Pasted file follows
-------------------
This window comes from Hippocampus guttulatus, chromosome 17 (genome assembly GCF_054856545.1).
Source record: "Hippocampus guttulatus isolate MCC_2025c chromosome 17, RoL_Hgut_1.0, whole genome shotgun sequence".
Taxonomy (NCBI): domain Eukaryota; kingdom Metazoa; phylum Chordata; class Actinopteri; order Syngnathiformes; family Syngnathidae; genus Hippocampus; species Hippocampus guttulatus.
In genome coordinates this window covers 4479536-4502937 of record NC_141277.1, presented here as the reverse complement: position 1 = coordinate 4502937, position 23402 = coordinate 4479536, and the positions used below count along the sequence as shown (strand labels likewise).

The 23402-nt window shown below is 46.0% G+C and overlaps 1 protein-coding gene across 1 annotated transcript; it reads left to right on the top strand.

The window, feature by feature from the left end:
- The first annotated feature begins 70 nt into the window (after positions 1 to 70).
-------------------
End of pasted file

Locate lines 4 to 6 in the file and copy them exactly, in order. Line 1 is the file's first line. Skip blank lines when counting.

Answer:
In genome coordinates this window covers 4479536-4502937 of record NC_141277.1, presented here as the reverse complement: position 1 = coordinate 4502937, position 23402 = coordinate 4479536, and the positions used below count along the sequence as shown (strand labels likewise).

The 23402-nt window shown below is 46.0% G+C and overlaps 1 protein-coding gene across 1 annotated transcript; it reads left to right on the top strand.

The window, feature by feature from the left end: